Listen, we know it’s tough to catch up on everything happening in the baseball world each morning. There are all kinds of stories, rumors, game coverage, and Vines of dudes getting hit in the beans every day. Trying to find all of it while on your way to work or sitting at your desk just isn’t easy. It’s OK, though. We’re going to do the heavy lifting for you each morning and find the things you need to see from within the SB Nation baseball network, as well as from elsewhere. Please hold your applause until the end, or at least until after you subscribe to the newsletter.
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The Blue Jays' season isn't over yet, and that's either a blessing or a terrible, summer-spanning curse. A week ago in this space, it was pointed out that only three teams had made the postseason after starting the year 1-7: the Jays were 1-8 at that point, and facing the Orioles in a four-game series and then the Red Sox in a three-game set. Toronto only eeked out two victories against their division rivals since then, and are now 3-12, 71⁄2 games back of the East-leading Orioles, and already five games behind fourth-place Tampa Bay. Only one team, the Rangers, is as far back of the first-place team in their division as the Jays are behind the Rays.
Grant Brisbee wrote about how difficult it has been, historically, to come back from 2-10 or worse, and even put together a table so you can see all the destruction for yourself. The Jays aren't officially doomed or anything just yet, as they could rattle off a 10-game win streak and be right back over .500, or they could win 22 games in a single month and erase much of this damage, but the issue is that it's April 21 and there is no more slack left in their entire 2017. The Blue Jays need to play .600 ball over their remaining 147 games just to get to 91 wins: last year's AL East winner had 93, and the 2016 Jays had 89.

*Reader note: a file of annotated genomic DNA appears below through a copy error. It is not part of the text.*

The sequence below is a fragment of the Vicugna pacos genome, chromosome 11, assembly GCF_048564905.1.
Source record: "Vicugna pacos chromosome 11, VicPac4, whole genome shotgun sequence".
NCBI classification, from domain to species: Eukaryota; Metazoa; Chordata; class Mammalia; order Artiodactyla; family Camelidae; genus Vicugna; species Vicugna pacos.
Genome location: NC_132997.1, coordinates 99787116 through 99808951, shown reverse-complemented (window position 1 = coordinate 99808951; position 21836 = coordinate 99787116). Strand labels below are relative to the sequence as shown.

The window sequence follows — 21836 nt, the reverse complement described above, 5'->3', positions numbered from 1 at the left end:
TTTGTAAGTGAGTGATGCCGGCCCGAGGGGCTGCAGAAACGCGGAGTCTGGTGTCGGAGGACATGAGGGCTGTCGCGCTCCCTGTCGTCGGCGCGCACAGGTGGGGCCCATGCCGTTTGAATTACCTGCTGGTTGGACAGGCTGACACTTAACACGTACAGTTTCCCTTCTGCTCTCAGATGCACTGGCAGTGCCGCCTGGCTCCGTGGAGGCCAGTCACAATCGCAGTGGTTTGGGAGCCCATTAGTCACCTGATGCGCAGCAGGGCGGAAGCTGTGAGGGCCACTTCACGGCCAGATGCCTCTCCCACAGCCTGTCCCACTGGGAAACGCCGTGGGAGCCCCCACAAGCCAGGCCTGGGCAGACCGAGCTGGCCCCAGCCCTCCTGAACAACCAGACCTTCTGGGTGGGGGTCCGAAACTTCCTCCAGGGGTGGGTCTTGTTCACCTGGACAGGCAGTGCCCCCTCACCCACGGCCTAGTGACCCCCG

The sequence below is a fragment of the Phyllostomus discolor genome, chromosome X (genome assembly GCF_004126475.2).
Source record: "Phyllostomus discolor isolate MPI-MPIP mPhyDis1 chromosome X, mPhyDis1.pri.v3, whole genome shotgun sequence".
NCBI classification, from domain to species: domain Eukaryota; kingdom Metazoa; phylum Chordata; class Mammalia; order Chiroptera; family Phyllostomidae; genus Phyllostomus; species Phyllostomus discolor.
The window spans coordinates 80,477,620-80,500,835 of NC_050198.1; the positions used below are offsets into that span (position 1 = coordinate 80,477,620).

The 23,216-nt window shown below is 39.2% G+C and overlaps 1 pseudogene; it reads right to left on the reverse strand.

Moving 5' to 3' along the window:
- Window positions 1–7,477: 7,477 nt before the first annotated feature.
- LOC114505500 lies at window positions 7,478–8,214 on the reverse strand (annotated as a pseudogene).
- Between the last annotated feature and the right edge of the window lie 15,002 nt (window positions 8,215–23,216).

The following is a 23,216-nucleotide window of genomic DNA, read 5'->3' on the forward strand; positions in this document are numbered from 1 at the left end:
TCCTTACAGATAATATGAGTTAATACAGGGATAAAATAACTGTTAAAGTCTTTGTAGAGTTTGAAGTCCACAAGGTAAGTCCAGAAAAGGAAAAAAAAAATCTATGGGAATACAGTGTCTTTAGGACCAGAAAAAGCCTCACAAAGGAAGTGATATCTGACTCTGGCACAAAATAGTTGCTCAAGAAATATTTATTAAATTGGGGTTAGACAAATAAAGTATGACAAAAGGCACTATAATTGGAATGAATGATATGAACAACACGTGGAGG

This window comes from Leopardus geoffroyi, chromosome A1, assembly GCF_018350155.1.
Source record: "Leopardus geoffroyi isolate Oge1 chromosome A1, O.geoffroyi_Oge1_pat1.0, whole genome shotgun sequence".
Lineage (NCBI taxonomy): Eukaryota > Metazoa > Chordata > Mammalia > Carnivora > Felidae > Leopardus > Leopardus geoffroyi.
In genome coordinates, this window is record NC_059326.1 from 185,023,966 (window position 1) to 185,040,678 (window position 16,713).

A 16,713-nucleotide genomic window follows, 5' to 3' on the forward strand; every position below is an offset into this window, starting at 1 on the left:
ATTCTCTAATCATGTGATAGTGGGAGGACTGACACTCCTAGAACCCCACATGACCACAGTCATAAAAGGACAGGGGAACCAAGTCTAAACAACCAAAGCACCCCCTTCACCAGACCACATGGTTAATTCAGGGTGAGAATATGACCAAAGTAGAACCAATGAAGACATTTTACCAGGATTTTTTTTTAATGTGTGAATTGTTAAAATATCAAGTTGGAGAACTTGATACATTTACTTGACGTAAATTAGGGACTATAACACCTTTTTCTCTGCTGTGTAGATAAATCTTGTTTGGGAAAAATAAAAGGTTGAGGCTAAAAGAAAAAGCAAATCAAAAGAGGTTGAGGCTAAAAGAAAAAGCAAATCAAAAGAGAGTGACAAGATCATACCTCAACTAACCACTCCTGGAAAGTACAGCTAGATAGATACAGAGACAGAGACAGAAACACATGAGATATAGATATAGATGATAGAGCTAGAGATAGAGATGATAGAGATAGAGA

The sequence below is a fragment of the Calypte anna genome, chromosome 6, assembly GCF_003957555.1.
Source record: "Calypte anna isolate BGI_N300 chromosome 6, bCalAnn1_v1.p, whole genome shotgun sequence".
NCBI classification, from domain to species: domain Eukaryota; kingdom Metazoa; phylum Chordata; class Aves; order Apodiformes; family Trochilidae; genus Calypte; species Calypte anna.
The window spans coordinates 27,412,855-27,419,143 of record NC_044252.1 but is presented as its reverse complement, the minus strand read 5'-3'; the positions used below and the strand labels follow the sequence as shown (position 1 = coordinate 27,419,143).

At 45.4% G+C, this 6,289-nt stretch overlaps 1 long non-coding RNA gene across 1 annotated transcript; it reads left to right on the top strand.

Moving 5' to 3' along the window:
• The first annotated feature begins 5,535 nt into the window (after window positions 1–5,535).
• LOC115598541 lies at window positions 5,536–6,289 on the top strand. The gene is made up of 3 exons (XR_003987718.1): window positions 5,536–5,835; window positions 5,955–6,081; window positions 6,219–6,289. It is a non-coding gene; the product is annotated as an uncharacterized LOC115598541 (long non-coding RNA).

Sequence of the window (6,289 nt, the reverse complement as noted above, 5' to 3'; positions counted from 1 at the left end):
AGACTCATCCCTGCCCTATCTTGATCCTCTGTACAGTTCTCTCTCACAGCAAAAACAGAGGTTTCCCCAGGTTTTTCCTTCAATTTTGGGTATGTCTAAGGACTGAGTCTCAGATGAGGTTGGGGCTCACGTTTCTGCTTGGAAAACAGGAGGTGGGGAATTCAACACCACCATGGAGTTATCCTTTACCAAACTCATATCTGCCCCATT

This iteration of the team doesn't have Edwin Encarnacion, and it began its season 3-12. So, you can see that, while it's possible they turn things around and get right back in the middle of the race, the chances are slim. The Jays are assuredly not the worst team in the league or even in the AL, but they might have to play like they're the best team there if they are to have any real chance of winning the East, or even of securing one of the two Wild Card spots. Again, it's not impossible, but after failing to take down either the O's or the Red Sox in the last week, life just got a whole lot harder for the Jays.
- A couple of prominent Cubs (Chris Bosio and John Lackey) are implying Eric Thames is on PEDs just because he's a surprise who hit their pitching this week. Grant Brisbee explains what's wrong with this, and why the Cubs of all people should be more sensitive to that sort of accusation.
- Speaking of Eric Thames, he hit his league-leading eighth homer of the season on Thursday, in case you were wondering why he was nicknamed "God" in South Korea, where he went deep 124 times in three years.
- The top prospect in Cuba, Luis Roberts, is one step closer to being a major MLB prospect: he can sign next month, and plenty of teams are already looking.
- Within this Tom Verducci article is news that Francisco Lindor turned down a $100 million offer from the Indians before the season began.
- The Tigers moved Jose Iglesias to the disabled list after taking a knee to his jaw against the Rays.
- Christian Arroyo probably isn't how the Giants are going to fix their left field issue.
- Kate Morrison wrote up the results of the TIDES Report on MLB, and it's clear that gender diversity is a problem.
- Andrew McCutchen is getting his second last chance in center field now that Starling Marte has been suspended for 80 games.
- Jack Moore wrote about Safe at Home, a theater production that pulls together sports and politics and likely makes anyone who has ever said "stick to sports!" unironically very mad.